# group theroy question

• Apr 3rd 2010, 12:24 PM
wutang
group theroy question
Let a be an element of maximum order from a finite Abelian group G. Prove that for any element b, |b| divides |a| (order of b divides order of a). Show by example that this need not be true for finite non-Abelian Groups.
I'am really stuck on this one(Doh). Any help would be great(Rofl)
• Apr 3rd 2010, 03:13 PM
clic-clac
Hi

Hint: In a group, let $\displaystyle g,f$ be two elements of finite order which commute, what is the order of $\displaystyle gf$ ?

For the non-abelian counterexample, you can take a look at $\displaystyle S_3$.
• Apr 3rd 2010, 04:41 PM
wutang
If the order of g=n and the order of f=m, then the order of gf would divide m*n. So if an element does not divide the element of maximum order in a finite Abelian group G, the order of fg>f when f is the maximal order element, this would result in a contradiction. Is this right?
• Apr 3rd 2010, 04:44 PM
wutang
also, are all finite abelian groups cyclic?
• Apr 3rd 2010, 06:55 PM
tonio
Quote:

Originally Posted by wutang
also, are all finite abelian groups cyclic?

No: $\displaystyle \{e,a,b,ab\}$ is an abelian non-cyclic group, with $\displaystyle ab=ba$

Tonio
• Apr 3rd 2010, 07:33 PM
NonCommAlg
Quote:

Originally Posted by clic-clac
Hint: In a group, let $\displaystyle g,f$ be two elements of finite order which commute, what is the order of $\displaystyle gf$ ?

i don't think anybody knows the answer! you probably had this in your mind that the answer is the lcm of the orders, but that is not necessarily true even for abelian groups. for example look at

the case $\displaystyle g=f^{-1}.$ anyway, what wutang needs here is this fact that for any two elements $\displaystyle a,b$ in a finite abelian group, there exists an element $\displaystyle c$ such that $\displaystyle |c|=\text{lcm}(|a|,|b|).$ see here.
• Apr 4th 2010, 02:30 AM
clic-clac
Ouch that will teach me to think more before posting, thank you.
• Apr 4th 2010, 10:09 AM
wutang
NonCommAlg could you help explain to me how the results in your link would result in a contradicition if |b| does not divide the order of |a| when a is an element of maximum oirder in a finite abelian group?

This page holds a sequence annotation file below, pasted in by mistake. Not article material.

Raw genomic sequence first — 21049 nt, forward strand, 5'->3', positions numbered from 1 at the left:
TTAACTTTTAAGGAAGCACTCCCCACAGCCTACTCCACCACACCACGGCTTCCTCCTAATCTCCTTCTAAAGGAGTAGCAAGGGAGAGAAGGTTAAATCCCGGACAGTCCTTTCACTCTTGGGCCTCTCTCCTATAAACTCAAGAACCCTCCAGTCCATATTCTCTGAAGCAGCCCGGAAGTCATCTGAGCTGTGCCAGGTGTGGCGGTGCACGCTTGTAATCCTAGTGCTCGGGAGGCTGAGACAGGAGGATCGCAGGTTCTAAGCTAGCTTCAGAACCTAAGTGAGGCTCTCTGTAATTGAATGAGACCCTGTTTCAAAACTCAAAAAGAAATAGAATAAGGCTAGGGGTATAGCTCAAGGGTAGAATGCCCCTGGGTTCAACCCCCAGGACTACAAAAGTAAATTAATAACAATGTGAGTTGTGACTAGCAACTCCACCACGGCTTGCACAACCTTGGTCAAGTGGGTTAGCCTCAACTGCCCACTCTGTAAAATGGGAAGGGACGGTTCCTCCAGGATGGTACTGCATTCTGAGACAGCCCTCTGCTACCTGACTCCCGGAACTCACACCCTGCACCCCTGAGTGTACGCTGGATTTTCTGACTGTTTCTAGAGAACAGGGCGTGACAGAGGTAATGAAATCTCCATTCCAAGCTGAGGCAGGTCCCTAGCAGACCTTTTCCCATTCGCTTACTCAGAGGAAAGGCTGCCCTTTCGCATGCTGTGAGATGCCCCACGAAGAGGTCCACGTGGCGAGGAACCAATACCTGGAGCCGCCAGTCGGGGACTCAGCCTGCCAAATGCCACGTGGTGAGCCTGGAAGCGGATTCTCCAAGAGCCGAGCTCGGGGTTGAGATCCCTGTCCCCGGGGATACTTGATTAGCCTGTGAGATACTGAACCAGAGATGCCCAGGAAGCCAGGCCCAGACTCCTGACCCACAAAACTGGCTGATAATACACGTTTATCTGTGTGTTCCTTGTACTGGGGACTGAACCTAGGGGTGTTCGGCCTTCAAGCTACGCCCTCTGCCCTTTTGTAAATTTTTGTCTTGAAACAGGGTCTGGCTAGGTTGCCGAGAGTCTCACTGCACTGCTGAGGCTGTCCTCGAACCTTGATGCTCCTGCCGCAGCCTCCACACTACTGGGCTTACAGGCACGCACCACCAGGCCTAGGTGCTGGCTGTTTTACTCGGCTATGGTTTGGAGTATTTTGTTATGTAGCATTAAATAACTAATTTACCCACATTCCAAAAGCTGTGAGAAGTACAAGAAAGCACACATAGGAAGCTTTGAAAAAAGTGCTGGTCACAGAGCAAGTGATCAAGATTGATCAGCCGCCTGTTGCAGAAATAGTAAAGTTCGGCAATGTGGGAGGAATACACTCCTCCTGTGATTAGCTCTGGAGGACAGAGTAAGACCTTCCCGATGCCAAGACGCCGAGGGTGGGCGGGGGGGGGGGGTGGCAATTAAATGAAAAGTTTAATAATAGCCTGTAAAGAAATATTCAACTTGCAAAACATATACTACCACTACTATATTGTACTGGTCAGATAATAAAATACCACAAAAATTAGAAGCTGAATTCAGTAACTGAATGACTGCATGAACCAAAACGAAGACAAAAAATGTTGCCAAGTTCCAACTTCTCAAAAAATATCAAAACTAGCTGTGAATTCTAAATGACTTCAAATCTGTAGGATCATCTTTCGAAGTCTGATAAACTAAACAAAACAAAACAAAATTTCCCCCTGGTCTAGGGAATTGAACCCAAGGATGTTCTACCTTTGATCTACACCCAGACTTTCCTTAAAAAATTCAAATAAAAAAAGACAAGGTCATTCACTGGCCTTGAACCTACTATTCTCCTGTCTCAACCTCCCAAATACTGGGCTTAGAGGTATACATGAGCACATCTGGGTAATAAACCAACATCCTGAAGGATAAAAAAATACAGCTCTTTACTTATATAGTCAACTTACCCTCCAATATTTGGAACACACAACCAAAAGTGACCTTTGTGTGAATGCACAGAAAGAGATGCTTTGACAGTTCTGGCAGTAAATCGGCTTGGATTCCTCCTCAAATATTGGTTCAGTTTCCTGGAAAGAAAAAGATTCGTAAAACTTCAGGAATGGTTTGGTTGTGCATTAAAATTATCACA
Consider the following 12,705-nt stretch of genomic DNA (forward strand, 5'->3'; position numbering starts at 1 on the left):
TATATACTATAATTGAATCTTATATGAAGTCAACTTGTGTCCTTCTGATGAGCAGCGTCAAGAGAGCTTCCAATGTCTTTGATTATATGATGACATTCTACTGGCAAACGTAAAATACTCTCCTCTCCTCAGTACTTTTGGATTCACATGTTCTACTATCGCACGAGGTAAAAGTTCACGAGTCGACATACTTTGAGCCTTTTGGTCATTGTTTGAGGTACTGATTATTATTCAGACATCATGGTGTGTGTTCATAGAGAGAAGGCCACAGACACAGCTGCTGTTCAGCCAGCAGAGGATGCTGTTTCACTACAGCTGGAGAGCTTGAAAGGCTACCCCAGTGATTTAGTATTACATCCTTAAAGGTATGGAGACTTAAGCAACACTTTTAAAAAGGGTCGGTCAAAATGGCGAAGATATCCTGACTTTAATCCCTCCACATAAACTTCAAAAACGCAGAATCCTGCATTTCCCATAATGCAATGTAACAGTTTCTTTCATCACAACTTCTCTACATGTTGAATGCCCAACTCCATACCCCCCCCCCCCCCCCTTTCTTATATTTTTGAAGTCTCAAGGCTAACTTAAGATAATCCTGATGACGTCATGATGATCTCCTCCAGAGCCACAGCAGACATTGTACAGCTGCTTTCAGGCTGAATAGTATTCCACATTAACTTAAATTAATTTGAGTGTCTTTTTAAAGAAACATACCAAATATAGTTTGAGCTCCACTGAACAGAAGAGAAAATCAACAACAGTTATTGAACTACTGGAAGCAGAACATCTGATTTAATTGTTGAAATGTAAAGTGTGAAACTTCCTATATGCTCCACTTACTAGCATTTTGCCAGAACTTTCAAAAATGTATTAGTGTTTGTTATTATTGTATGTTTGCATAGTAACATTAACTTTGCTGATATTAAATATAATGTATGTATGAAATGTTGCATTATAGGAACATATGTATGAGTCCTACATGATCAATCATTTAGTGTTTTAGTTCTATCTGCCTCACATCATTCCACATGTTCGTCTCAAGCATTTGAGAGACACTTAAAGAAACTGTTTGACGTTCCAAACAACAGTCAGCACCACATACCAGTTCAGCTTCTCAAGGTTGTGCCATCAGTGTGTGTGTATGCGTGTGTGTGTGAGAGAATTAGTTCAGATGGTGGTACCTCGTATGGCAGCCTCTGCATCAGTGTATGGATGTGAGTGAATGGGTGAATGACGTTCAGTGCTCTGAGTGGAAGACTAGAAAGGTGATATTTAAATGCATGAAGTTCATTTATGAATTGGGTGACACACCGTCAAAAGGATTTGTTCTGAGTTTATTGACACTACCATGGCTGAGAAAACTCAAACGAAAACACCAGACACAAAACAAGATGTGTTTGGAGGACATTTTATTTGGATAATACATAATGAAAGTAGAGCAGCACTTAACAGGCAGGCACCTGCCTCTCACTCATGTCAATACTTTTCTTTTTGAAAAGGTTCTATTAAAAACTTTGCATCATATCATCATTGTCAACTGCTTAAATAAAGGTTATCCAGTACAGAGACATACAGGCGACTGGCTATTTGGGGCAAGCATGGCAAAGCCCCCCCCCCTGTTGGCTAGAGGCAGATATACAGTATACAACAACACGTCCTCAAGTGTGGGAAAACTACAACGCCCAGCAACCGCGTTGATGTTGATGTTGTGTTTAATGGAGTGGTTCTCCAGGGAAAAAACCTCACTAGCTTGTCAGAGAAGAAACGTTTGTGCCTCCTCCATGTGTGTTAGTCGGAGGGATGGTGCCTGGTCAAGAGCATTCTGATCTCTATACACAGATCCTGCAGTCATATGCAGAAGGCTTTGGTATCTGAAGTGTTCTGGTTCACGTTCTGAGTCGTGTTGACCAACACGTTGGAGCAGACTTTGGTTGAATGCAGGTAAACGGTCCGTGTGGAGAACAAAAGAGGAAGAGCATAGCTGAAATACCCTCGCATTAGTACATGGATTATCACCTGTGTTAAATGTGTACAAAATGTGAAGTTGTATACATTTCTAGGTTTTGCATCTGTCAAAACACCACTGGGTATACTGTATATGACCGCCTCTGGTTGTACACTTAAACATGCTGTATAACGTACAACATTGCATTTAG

• Apr 4th 2010, 02:01 PM
NonCommAlg
Quote:

Originally Posted by wutang
NonCommAlg could you help explain to me how the results in your link would result in a contradicition if |b| does not divide the order of |a| when a is an element of maximum oirder in a finite abelian group?

choose $\displaystyle c \in G$ such that $\displaystyle |c|=\text{lcm}(|a|,|b|).$ now if $\displaystyle |b|$ does not divide $\displaystyle |a|,$ then $\displaystyle |c|=\text{lcm}(|a|,|b|) > |a|$ and so $\displaystyle a$ cannot have the maximum order. contradiction!
• Apr 4th 2010, 02:12 PM
NonCommAlg
Quote:

Originally Posted by clic-clac
Ouch that will teach me to think more before posting, thank you.

it's ok. (Smile) this is one of the most notorious mistakes in (elementary) group theory that even some graduate students make! i don't know why? (Wondering)
• Apr 4th 2010, 07:45 PM
FancyMouse
Quote:

Originally Posted by NonCommAlg
it's ok. (Smile) this is one of the most notorious mistakes in (elementary) group theory that even some graduate students make! i don't know why? (Wondering)

Probably because it looks so convincing, especially to those smart people. When I was grading intro algebra homework (when I was the TA), the people who made this mistake were all top students in the class.